The pandemic upended much of our normal way of interacting with others. Intuitive activities like hugging loved ones and bonding over shared meals had to stop because of distancing protocols. Contributor Johnny Spence explores the emotional and neurological impact of touch deprivation, especially as it pertains to healthcare practitioners. *This episode originally aired on Jan. 14, 2022.

Duration:01:02:13

An Ode to Failure

1/18/2023
Failure. It's the worst. Or is it? In the last decade, efforts to reframe failure have pushed it to the surface of popular culture. People like Richard Branson, Elon Musk, and Oprah Winfrey are all hawking failure as the secret to 21st-century success. Was Samuel Beckett right: fail again, fail better? *This episode originally aired on Dec. 15, 2021.

Duration:00:55:36

Return of the Guillotine

1/17/2023
Mock guillotines regularly show up at protests, from both the political right and left. This documentary by Matthew Lazin-Ryder traces the history of the guillotine as a symbol, from its bloody history during the darkest days of the French Revolution to its reinvention as an emblem of equality. *This episode originally aired on November 2, 2021.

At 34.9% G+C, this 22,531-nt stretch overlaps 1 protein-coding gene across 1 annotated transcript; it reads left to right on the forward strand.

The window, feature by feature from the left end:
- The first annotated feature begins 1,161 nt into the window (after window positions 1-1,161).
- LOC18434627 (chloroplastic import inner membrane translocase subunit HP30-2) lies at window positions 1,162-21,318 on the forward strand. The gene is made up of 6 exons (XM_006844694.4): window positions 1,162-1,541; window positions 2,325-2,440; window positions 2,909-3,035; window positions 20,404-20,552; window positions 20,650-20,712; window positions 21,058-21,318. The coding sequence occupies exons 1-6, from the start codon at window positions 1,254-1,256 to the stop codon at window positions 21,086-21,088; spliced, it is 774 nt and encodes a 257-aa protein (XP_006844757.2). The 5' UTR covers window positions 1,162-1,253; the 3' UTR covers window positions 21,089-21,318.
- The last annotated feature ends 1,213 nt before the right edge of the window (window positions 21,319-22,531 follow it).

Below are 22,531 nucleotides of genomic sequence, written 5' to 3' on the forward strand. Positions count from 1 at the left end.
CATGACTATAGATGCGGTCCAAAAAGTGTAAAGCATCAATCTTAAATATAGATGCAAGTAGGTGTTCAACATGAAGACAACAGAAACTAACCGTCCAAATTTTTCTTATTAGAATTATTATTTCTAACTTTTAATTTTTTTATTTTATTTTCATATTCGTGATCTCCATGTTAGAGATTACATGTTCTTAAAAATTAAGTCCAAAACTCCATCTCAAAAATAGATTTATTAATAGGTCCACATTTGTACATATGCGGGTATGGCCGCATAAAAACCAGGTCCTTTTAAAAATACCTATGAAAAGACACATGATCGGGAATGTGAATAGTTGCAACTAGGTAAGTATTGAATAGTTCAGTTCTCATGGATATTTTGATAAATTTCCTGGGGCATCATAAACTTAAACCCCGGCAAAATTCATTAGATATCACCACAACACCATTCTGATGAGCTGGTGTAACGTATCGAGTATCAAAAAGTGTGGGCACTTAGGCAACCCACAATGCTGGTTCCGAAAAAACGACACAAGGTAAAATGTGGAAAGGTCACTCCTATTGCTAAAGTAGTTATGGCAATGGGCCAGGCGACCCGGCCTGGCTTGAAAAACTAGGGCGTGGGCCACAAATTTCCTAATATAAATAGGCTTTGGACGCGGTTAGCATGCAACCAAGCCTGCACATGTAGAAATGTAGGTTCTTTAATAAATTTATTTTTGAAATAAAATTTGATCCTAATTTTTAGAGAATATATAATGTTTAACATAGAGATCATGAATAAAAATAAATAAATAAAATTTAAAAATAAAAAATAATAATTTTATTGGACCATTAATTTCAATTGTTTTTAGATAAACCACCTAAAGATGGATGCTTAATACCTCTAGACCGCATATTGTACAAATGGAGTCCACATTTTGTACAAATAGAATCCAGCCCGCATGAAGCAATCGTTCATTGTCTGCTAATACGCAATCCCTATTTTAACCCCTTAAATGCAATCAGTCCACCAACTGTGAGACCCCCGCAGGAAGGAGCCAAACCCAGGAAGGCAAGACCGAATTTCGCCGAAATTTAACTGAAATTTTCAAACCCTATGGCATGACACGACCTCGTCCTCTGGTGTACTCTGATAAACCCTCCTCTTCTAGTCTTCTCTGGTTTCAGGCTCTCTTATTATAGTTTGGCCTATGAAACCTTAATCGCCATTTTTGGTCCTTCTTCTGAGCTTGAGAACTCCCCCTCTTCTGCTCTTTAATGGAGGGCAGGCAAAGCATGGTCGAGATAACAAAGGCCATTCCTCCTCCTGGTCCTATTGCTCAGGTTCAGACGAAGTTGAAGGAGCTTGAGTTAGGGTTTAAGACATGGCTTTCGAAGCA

Duration:00:55:39

Transforming Justice, Part 1: Angela Davis, Fania Davis and Margaret Burnham

1/16/2023
IDEAS offers a rare glimpse into seven decades dedicated to rebuilding society. Three titans of the civil rights movement, Angela Davis, her sister Fania Davis and Margaret Burnham, come together to discuss transforming racial justice, as part of an event organized by the Restorative Lab at Dalhousie University's Schulich School of Law and the Black Cultural Centre for Nova Scotia.

Duration:00:55:04

Imagining Extinction

1/13/2023
Religious and mythological visions of the end of the world may be common, but the scientific concept of human extinction has a more urgent history. IDEAS explores the link between imagining extinction and acting to avert it — from Mary Shelley's pandemic novel, The Last Man (1826), to visions of nuclear annihilation during the Cold War, to cli-fi (climate fiction) of today. *This episode originally aired on March 4, 2021

Duration:00:55:23

Engaging with a World in Turmoil: Bob Rae

1/12/2023
The UN was created partly to prevent war yet war's the one thing it hasn’t been able to prevent. Still despite its flaws, Canada’s ambassador to the UN, Bob Rae says it's a good place to start. Rae makes an impassioned plea for engaging with a world in turmoil.

Duration:00:55:19

The Meaning of Ice: Arctic research embracing traditional knowledge

1/11/2023
Climate change has transformed the Arctic faster than most places on the planet. Inuit know this better than anyone. But as Arctic ice researcher Dr. Shari Fox argues a colonialist approach to Arctic research by academia has largely disrespected and sidelined traditional knowledge. She's working to change that.

Duration:00:55:06